Click on the link to read 19 US States Still Allow Corporal Punishment in their Classrooms

Click on the link to read The Disgusting Act by a Teacher that Drove a Schoolgirl to Attempt Suicide

Click on the link to read Legalised Corporal Punishment = Legalised Physical Assault

Click on the link to read The New Form of Spanking

School Builds Prison Block for Troublemaking Students

September 11, 2012


At least this school doesn’t pretend it’s not a prison:

Furious parents and local councillors today blasted a school after it unveiled plans to build a ‘prison-style’ block for 12 of its most notorious troublemakers.

Tudor Grange Academy in Worcester, West Midlands – which has the second highest expulsion rate in England – has applied to convert a disused office block into an ‘alternative education’ facility.

Anyone else think we have all but given up?

Click on the link to read Being a Teacher Makes Me Regret the Way I Treated My Teachers

Click on the link to read Problem Kids, Suspensions and Revolving Doors

Click on the link to read Useful Resources to Assist in Behavioural Management

Click on the link to read When Something Doesn’t Work – Try Again Until it Does

Dealing With the Abusive Child

September 6, 2011

A number years ago I had a very difficult student who possessed a huge temper.  His volcanic-type eruptions usually came with a tirade of expletives, threats and thrown classroom items.  In short, the class and even some teachers were intimidated of him.

One day, in my first year of Primary teaching, I made him upset.  I can not recollect what I did, but you can be rest assured that it was very minor.  He was extremely livid with me and let me know all about it in a letter in which he threatened to beat me up.  In this letter he also cursed repeatedly, claimed that I treated him worse than the other students and it also contained other threats.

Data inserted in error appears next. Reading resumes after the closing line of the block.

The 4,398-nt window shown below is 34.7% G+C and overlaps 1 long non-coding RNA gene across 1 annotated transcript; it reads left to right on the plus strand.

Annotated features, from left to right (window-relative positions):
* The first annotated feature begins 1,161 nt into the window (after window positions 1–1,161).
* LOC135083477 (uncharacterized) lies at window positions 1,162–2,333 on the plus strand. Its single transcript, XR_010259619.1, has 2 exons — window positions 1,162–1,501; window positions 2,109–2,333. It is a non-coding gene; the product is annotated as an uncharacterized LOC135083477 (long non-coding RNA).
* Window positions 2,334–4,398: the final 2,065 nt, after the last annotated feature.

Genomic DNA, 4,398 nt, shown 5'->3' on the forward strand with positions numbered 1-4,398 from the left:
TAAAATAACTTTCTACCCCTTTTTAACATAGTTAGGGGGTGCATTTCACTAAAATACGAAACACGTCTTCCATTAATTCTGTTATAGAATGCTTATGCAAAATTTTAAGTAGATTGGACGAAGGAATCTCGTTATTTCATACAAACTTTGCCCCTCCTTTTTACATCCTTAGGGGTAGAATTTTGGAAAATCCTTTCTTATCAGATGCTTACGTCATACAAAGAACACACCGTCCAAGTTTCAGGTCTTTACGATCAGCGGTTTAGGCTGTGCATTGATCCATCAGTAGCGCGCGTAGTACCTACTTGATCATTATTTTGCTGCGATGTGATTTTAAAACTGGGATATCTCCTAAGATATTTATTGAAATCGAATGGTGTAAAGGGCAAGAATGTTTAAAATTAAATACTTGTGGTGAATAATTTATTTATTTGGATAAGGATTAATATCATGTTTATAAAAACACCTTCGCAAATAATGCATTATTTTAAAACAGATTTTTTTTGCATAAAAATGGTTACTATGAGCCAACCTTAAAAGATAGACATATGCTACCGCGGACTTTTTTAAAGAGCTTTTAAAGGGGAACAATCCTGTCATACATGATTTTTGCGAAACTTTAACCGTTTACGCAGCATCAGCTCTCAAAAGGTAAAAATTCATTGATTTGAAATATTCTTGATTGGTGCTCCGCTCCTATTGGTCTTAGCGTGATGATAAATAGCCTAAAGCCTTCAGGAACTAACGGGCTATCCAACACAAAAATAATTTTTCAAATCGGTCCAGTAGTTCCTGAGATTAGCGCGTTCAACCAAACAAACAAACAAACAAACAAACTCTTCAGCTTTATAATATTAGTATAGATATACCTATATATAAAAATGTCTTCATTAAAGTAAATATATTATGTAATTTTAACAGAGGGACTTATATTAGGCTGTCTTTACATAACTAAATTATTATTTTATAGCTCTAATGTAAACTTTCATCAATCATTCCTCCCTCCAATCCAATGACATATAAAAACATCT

He left the note on my desk to read, which I did soon after he placed it on my table.  Although a bit shaken by the emotive language and violent imagery, I maintained my calm and instantly decided that he was looking for a reaction from me.  I figured that he wanted me to be angry or emotional in some way, and if I was, he would get some satisfaction from that response.

Instead, I pinned his letter on a noticeboard behind my desk in the company of thoughtful cards and messages I’d received from students.  There, front and center, amongst all these colourful “Thank You” cards, was his malicious letter.

I’m not certain how long it took him to notice the letter up there, but what I do know is that the next time I looked up at my noticeboard the letter had disappeared.  In its place was a new card, written by the same kid, thanking me for teaching him and helping him with his work.

Clearly this method wont work every time.  But I still think there is great value in keeping calm, avoiding the emotional payoff of getting angry or making threats of your own.

Meet the Classroom Management Guru

August 11, 2011

Below are two clips from a film made by Australia’s behaviour management guru, Bill Rogers.  I think all teacher’s will find this useful regardless of experience.

Clip 1

Clip 2

Please share these clips with your colleagues.  I’ve attended a Bill Rogers seminar and found it very useful.

%d bloggers like this: